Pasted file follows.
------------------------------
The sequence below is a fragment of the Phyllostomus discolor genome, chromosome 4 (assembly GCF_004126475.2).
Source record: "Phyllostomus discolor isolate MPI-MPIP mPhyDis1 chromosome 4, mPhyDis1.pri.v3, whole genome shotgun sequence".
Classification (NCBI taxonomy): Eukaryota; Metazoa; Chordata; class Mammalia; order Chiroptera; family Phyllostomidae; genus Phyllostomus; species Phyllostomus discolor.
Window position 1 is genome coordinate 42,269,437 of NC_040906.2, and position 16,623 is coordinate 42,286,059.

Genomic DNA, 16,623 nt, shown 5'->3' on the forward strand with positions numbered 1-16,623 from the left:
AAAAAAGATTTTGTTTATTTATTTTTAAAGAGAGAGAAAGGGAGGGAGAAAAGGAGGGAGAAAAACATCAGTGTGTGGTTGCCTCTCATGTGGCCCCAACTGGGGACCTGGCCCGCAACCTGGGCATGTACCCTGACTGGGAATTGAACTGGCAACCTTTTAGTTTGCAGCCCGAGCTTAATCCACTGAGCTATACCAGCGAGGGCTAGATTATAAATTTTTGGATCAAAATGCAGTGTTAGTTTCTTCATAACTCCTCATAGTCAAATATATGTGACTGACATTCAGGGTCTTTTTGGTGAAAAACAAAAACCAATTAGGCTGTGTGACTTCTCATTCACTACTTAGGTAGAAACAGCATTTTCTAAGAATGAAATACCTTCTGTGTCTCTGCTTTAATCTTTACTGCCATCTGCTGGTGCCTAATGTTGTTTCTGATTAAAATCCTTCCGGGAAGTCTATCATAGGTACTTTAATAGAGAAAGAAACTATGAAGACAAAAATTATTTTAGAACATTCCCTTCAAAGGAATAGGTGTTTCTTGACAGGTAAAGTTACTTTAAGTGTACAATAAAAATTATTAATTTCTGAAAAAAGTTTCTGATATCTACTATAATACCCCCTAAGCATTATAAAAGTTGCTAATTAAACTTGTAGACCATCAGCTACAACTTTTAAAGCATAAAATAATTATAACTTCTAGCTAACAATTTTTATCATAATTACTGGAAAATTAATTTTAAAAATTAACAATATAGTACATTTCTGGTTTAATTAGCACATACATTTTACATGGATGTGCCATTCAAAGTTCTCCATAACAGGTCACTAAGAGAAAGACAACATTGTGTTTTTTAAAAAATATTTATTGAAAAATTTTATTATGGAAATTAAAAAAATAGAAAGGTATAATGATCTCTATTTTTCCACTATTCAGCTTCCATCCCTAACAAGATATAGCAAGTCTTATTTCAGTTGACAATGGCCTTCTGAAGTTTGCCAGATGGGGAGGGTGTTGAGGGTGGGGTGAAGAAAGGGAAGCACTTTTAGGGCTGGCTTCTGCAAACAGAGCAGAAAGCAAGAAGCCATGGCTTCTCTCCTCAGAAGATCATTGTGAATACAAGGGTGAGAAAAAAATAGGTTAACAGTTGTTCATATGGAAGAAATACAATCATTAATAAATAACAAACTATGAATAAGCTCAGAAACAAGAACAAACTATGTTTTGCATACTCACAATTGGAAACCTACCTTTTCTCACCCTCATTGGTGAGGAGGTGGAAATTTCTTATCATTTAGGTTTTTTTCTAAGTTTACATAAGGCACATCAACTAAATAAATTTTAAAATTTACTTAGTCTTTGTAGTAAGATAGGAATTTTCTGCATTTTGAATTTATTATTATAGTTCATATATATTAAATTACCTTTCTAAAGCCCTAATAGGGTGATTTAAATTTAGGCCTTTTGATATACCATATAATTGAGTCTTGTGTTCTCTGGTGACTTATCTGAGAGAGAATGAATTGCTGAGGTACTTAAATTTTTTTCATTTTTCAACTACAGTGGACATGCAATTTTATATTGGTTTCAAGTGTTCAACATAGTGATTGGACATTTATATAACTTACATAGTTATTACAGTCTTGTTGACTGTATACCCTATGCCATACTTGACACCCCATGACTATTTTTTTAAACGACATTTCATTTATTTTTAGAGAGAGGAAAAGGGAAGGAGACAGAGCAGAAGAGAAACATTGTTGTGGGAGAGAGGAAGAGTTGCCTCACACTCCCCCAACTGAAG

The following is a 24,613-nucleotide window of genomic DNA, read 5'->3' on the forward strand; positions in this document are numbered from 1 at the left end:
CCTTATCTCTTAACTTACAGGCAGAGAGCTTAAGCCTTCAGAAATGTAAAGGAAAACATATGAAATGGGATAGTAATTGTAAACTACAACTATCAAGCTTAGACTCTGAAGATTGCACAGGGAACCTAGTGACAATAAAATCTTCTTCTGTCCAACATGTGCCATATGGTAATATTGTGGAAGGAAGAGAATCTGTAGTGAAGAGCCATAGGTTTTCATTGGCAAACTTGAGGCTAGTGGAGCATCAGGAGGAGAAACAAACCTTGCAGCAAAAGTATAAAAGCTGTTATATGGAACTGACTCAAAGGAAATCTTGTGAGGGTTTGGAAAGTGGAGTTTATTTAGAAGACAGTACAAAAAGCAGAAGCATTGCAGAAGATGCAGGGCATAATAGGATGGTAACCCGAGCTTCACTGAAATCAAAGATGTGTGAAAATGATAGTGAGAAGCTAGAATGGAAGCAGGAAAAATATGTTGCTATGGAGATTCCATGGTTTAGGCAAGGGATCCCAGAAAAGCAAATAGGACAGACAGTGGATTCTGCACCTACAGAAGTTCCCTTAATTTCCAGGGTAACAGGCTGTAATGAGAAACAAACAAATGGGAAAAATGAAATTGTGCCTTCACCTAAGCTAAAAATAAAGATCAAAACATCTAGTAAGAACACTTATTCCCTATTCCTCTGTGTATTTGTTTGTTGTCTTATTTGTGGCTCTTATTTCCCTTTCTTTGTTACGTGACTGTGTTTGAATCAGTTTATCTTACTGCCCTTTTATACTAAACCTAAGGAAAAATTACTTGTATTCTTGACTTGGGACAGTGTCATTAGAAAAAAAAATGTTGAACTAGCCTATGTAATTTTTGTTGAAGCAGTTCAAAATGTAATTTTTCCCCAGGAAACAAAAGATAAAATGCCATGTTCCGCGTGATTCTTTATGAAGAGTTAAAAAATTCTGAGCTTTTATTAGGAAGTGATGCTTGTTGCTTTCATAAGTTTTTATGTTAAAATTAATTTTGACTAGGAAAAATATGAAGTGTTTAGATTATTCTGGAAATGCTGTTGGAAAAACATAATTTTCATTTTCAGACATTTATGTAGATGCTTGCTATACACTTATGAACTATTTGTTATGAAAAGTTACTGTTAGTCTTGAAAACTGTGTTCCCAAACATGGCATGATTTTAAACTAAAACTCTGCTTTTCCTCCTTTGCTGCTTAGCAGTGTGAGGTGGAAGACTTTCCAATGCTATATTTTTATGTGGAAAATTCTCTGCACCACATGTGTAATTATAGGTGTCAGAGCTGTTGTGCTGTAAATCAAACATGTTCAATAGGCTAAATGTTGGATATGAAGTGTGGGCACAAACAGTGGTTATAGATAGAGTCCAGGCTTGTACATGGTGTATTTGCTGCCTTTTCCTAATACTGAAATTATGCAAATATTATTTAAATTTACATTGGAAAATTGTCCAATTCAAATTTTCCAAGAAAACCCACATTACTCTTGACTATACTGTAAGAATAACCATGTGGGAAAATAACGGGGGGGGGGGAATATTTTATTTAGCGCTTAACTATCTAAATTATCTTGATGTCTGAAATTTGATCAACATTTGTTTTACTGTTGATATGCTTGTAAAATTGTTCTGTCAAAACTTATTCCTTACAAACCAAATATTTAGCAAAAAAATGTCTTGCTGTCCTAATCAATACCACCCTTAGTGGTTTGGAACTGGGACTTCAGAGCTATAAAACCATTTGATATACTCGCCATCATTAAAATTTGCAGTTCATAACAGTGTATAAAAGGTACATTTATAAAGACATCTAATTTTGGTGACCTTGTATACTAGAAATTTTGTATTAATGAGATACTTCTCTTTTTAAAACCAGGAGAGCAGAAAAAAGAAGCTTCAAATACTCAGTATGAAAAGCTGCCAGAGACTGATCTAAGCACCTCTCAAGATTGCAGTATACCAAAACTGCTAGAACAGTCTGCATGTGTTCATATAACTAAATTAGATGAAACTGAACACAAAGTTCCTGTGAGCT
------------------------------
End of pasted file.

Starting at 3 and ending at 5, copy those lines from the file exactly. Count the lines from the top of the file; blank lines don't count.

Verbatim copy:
Classification (NCBI taxonomy): Eukaryota; Metazoa; Chordata; class Mammalia; order Chiroptera; family Phyllostomidae; genus Phyllostomus; species Phyllostomus discolor.
Window position 1 is genome coordinate 42,269,437 of NC_040906.2, and position 16,623 is coordinate 42,286,059.

Genomic DNA, 16,623 nt, shown 5'->3' on the forward strand with positions numbered 1-16,623 from the left: